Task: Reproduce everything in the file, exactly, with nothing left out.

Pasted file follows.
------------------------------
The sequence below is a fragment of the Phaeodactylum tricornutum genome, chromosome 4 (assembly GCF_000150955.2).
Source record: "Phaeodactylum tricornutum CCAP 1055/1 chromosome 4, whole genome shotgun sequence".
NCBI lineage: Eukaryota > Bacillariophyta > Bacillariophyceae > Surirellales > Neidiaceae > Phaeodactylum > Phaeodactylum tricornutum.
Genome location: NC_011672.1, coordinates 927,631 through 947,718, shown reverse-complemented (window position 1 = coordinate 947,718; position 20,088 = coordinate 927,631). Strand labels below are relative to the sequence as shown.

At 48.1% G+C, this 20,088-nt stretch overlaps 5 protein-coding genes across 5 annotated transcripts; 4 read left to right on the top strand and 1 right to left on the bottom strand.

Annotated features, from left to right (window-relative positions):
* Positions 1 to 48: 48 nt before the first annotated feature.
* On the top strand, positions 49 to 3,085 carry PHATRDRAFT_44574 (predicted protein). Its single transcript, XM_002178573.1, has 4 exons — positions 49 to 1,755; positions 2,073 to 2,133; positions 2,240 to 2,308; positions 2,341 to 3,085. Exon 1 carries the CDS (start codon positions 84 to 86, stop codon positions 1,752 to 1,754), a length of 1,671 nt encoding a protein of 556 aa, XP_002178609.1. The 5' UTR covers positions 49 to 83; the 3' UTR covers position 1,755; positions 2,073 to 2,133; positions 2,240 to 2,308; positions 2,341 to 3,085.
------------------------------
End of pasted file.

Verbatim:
The sequence below is a fragment of the Phaeodactylum tricornutum genome, chromosome 4 (assembly GCF_000150955.2).
Source record: "Phaeodactylum tricornutum CCAP 1055/1 chromosome 4, whole genome shotgun sequence".
NCBI lineage: Eukaryota > Bacillariophyta > Bacillariophyceae > Surirellales > Neidiaceae > Phaeodactylum > Phaeodactylum tricornutum.
Genome location: NC_011672.1, coordinates 927,631 through 947,718, shown reverse-complemented (window position 1 = coordinate 947,718; position 20,088 = coordinate 927,631). Strand labels below are relative to the sequence as shown.

At 48.1% G+C, this 20,088-nt stretch overlaps 5 protein-coding genes across 5 annotated transcripts; 4 read left to right on the top strand and 1 right to left on the bottom strand.

Annotated features, from left to right (window-relative positions):
* Positions 1 to 48: 48 nt before the first annotated feature.
* On the top strand, positions 49 to 3,085 carry PHATRDRAFT_44574 (predicted protein). Its single transcript, XM_002178573.1, has 4 exons — positions 49 to 1,755; positions 2,073 to 2,133; positions 2,240 to 2,308; positions 2,341 to 3,085. Exon 1 carries the CDS (start codon positions 84 to 86, stop codon positions 1,752 to 1,754), a length of 1,671 nt encoding a protein of 556 aa, XP_002178609.1. The 5' UTR covers positions 49 to 83; the 3' UTR covers position 1,755; positions 2,073 to 2,133; positions 2,240 to 2,308; positions 2,341 to 3,085.